Tuesday, November 2, 2010

Cycle of Transformation and Why We Get Stuck Pt 2

1. Incompetent unaware
2. Incompetent aware
3. Competent aware
4. Competent unaware

In my last blog I discussed how we can get out of stage one and into stage two. Change is uncomfortable and being in stage two is far less comfortable than being in stage one. Sometimes we are tempted to go back to stage one and it takes courage to stay in stage two and move to stage three.

So how do we move from stage two (where we are aware of our faults) to stage three (where we are actually improving )?

I would like to suggest it begins with a 'vision'. I know that word is overused and trendy, but in this case it is also true. We need to get a picture of where it is we want to go. What is our desired destination? What will it look like for me to gain competence in this area? It takes work to clearly define this. I suggest actually writing it down and sharing it with a few people for their feedback. In the area that I am trying to change, what will it look like when that change is complete? If you are really gung-ho about this you can even set short-term goals along the way there. Naming a few checkpoints along the way is a good way of mapping out where you want to go. It also makes the long journey more bearable to be able to celebrate mile markers along the way.

Once we have clearly defined our destination we can start to map out how we are going to get there. This involves naming strategies, specific actions and activities that will help get us where we are trying to go. It is important in this phase not to avoid hard work. Name what it will really take to get there. Again, writing it down, sharing it, getting feedback, and asking others what they think we should add to the list are all good things to do.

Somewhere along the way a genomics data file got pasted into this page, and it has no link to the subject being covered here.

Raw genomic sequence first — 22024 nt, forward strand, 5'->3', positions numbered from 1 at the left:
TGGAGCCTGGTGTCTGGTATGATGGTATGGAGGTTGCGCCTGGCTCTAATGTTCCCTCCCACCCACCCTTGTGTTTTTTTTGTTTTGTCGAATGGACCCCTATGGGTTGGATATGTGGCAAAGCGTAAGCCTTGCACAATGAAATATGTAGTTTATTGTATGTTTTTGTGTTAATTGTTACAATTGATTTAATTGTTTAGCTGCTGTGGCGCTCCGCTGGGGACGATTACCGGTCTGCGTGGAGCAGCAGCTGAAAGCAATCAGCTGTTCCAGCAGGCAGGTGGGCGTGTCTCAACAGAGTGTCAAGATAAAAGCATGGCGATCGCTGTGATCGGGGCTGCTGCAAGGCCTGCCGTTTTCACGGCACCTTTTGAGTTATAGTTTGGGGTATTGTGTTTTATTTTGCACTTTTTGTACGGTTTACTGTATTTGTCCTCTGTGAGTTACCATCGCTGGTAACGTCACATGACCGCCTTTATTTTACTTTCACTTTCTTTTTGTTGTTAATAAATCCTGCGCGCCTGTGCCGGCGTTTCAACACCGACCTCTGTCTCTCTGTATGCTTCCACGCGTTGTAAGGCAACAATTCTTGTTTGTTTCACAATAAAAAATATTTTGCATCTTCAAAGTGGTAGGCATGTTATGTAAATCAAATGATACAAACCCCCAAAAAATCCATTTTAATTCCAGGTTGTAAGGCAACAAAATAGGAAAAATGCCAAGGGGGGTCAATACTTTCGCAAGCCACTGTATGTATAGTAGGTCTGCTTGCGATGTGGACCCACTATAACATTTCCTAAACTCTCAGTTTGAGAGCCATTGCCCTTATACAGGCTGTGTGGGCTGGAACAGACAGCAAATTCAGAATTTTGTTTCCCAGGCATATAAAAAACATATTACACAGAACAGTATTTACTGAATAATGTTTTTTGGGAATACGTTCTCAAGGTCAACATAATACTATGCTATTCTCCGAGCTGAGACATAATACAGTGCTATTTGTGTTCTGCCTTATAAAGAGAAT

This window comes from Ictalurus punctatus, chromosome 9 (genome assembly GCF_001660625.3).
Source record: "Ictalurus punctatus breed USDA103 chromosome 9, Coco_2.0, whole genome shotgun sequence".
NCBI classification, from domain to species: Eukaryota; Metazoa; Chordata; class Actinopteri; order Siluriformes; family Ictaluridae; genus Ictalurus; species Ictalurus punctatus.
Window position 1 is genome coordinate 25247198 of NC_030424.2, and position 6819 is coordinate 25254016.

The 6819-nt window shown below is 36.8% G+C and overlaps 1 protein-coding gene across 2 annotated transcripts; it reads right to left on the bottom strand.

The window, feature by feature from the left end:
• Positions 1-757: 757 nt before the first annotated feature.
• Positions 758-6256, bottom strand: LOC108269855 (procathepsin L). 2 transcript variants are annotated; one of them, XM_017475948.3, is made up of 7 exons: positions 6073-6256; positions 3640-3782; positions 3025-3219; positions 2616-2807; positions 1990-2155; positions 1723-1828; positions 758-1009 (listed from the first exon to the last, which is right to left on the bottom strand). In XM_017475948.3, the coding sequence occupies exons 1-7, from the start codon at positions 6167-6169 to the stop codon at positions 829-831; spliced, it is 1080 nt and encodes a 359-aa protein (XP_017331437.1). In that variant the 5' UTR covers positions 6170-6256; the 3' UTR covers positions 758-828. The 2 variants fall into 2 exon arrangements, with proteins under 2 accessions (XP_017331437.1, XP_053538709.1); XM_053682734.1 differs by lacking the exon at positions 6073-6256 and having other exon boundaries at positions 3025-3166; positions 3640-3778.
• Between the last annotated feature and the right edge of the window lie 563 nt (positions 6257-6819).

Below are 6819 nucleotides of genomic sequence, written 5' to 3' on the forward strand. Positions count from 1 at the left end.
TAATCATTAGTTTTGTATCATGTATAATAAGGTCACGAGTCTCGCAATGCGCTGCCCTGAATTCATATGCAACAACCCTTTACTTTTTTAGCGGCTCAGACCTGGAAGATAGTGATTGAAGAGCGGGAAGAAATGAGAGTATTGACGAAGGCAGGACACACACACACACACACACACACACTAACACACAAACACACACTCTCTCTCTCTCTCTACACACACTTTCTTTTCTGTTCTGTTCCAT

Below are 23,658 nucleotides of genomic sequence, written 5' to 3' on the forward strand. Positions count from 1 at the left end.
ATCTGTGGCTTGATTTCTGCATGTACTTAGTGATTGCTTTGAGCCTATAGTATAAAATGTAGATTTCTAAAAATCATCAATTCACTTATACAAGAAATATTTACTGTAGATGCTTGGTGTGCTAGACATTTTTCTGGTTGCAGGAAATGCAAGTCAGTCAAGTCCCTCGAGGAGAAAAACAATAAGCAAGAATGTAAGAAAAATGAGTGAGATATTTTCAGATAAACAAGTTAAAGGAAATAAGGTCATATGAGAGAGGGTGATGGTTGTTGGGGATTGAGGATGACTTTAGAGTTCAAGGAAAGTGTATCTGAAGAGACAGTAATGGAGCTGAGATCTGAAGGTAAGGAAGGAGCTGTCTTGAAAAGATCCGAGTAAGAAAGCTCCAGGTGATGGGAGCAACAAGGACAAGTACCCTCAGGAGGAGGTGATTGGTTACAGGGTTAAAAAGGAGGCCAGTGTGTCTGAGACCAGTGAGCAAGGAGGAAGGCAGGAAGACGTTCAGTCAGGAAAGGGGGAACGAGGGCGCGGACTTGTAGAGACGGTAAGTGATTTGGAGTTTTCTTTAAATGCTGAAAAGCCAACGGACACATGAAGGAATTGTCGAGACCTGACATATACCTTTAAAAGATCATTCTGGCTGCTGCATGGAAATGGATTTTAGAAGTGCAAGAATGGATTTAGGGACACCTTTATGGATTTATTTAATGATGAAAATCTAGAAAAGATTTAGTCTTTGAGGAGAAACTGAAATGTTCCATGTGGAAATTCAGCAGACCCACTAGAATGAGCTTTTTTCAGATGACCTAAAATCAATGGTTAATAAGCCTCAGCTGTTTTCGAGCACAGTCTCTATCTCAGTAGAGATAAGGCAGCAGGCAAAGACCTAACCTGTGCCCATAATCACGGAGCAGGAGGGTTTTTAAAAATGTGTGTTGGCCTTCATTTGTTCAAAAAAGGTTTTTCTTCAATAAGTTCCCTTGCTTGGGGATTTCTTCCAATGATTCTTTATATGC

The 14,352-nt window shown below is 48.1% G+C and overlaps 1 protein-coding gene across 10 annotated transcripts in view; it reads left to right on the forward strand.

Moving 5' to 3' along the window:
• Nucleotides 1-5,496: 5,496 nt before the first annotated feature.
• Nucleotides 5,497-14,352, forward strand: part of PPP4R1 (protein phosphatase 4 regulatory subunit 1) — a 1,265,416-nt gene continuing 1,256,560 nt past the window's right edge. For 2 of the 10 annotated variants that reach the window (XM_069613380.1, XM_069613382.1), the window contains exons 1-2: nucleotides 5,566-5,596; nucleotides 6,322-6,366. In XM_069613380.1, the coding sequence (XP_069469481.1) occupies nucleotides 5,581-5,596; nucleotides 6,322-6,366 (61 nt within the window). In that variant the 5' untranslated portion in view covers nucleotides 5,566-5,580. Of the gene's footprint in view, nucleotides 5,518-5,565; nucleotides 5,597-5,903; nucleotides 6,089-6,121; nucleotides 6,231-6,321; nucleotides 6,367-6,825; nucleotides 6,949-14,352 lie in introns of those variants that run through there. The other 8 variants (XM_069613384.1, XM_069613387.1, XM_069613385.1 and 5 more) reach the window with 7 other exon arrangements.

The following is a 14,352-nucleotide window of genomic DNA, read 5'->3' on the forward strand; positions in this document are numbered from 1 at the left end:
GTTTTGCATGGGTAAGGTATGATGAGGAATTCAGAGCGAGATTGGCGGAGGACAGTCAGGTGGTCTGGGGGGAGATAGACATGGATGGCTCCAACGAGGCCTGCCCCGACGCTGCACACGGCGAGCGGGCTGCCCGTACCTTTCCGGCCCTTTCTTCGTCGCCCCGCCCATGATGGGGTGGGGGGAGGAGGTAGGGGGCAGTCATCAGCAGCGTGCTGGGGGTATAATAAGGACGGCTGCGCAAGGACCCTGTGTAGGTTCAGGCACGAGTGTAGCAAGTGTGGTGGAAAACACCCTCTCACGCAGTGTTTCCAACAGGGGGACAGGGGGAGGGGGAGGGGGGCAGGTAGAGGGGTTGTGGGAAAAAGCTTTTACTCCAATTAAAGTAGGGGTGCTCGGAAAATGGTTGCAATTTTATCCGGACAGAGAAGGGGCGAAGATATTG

Now we finally get to action. If change is going to take place we must not only plan and theorize about the change needed, we must take specific actions and steps forward in that change. These actions are NEW behaviours and activities that we engage in. At first, a new action or behaviour takes lots of conscious effort. It takes discipline. It takes embracing current sacrifices for future rewards. Transformation in this phase takes an almost all-consuming effort on the part of the person or organization. It is tiring, difficult and overwhelming. Like trying to write a story with the wrong hand.

Keep the conscious effort of new actions and behaviours long enough and what happens? Subtly, the effort needed decreases. We hardly even notice, but it gets easier and easier. The muscles that once grew tired now find it effortless.  We move gradually, and even unconsciously into 'mastery'. That is, we are changed. We do the new behaviours and activities without a second thought. It is automatic. Stage four has arrived and we didn't even notice. How did we get here? Perseverance in stage three.

Ha! The joy of transformation. (That's stage five)

And stage six? That's re-engaging the process from the beginning. Continual renewal. This is maybe the most important insight of all. Transformation is quite possibly more important than being transformed. The transformational life. It takes a transforming person to influence transformation in another. It is the only way to sustainably stay away from stagnation. It's the only way to really stay alive all our life long. As Paul says, "from glory to glory."